A New Film: Chaplains in the Military.
While MRFF does receive a good number of complaints about chaplains, it is actually far more common in complaints about the pushing of religious beliefs on the troops for the pushing to be coming from a superior officer or senior NCO than from a chaplain. InChaplains Under Fire, one of the chaplains interviewed describes an incident that is very typical of the kind of incidents reported to MRFF. The chaplain recounts what he walked into when he was called in after a member of a Marine unit committed suicide and a senior NCO's pronouncement of his theological opinion had made the situation even more upsetting for the other members of the unit.
"But the evening after, there was a senior staff NCO who talked with the guys, and he stated, 'We've lost one of our Marines, but we need to go forward with the mission that we have, even though right now that individual is burning in hell.' And luckily I came in afterwards, dealing with especially those who were immediately close with him."
Chaplains objecting to this sort of behavior by NCOs, officers, and even other chaplains, is not uncommon. Among the thousands of service members who have contacted MRFF, ninety-six percent of whom are Christians themselves, have been a number of Christian chaplains. These are the chaplains who understand what Billy Baugham and Arthur Schulcz, who, in Chaplains Under Fire, talk about the infringement on the First Amendment's free speech rights of the chaplains, just don't get. Chaplains are there to serve the troops and ensure their First Amendment rights, not the other way around. Chaplains simply do not have the right to push their beliefs on the troops, nor should a chaplain encourage their congregation to push their beliefs on their fellow troops, as one chaplain is shown doing inChaplains Under Fire. While chaplains certainly do have the same right as a civilian minister to preach the beliefs of their religion in the setting of an actual worship service, statements like the following from a chaplain in a worship service are troublesome.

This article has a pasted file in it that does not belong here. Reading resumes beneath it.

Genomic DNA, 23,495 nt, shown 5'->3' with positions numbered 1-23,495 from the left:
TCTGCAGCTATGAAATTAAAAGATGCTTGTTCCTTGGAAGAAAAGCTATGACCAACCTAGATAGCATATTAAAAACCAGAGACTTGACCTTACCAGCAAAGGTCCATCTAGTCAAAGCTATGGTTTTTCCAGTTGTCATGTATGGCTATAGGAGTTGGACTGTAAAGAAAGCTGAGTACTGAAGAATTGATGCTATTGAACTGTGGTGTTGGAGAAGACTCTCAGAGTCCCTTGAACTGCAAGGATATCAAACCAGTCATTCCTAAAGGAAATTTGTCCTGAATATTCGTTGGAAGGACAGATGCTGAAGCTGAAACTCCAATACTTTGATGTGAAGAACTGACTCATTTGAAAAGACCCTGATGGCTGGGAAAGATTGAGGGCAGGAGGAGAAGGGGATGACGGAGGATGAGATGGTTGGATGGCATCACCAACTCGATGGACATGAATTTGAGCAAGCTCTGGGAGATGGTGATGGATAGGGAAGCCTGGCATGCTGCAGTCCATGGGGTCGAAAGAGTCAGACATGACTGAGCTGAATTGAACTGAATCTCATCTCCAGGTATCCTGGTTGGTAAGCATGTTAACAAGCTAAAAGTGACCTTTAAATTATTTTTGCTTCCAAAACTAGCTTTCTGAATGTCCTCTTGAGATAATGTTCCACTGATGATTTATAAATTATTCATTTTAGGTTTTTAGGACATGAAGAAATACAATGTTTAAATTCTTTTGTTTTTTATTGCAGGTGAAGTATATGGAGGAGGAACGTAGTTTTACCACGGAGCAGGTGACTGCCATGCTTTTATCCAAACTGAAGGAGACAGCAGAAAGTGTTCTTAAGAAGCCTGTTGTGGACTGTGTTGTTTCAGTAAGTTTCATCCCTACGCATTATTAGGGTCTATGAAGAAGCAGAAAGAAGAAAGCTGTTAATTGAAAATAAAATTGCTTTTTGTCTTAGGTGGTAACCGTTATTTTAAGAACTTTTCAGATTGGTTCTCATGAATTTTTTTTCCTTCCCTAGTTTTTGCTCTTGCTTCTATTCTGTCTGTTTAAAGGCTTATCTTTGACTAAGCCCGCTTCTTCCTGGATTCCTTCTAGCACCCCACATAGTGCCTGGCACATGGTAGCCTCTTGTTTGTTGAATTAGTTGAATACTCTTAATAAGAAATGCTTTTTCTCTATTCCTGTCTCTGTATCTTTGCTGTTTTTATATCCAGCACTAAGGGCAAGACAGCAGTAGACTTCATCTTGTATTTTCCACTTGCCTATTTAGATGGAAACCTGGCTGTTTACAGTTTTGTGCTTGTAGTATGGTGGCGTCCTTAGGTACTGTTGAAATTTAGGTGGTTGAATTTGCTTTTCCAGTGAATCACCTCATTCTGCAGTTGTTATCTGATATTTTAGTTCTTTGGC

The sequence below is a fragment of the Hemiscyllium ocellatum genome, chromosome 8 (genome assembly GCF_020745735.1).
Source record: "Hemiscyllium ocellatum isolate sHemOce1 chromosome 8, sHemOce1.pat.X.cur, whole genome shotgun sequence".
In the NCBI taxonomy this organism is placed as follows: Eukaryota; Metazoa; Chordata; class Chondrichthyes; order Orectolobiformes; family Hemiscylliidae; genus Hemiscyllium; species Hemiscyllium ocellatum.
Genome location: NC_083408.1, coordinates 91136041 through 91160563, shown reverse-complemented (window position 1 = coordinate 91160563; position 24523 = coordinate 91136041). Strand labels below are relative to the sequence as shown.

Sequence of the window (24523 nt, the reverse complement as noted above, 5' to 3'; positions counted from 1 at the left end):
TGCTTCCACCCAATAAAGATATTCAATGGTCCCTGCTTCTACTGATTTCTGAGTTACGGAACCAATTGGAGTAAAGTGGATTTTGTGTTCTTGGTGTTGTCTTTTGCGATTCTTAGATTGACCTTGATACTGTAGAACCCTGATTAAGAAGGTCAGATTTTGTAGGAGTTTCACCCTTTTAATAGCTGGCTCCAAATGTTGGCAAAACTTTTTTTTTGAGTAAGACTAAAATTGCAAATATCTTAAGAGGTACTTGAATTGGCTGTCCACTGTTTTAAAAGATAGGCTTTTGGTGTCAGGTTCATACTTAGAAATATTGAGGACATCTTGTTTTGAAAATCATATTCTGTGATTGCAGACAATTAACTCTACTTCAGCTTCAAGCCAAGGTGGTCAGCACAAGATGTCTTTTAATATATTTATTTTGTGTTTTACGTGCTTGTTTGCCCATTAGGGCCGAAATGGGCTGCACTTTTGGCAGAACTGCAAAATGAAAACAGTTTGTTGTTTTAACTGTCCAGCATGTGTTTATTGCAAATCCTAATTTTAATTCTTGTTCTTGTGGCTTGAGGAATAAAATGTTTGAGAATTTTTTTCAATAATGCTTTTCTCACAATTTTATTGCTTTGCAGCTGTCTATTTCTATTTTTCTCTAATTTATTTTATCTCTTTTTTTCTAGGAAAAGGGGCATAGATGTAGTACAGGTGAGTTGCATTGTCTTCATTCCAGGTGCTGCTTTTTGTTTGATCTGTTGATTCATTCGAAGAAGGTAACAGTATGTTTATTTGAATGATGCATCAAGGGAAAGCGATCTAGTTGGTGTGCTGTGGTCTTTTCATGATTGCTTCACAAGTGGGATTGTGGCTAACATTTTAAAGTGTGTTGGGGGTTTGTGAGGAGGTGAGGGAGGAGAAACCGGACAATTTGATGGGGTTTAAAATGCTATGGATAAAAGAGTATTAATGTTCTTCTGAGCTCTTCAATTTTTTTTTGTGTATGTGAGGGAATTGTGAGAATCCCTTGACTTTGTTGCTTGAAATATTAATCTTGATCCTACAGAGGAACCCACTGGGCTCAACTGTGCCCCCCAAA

"How many of you on a day to day basis go up to your neighbors in your workspace and witness to them about Christ? Why not? It's risky, isn't it? Somebody might look at you, and they might label you something, right? Two words. He's a Jesus freak. That's a little bit scary. I'm not saying that God's calling you to go to Baghdad and preach the word there, because, first of all, I don't think you're gonna get clearance to get off the base to do that. But God's got plenty of missions for you every single day right here on base."
On the one hand, evangelizing is part of the Christian faith, so the chaplain has the right to talk about it in a worship service, but on the other hand, the chaplain's military congregation does not have the right do what the chaplain is encouraging them to do -- evangelize in the military workplace.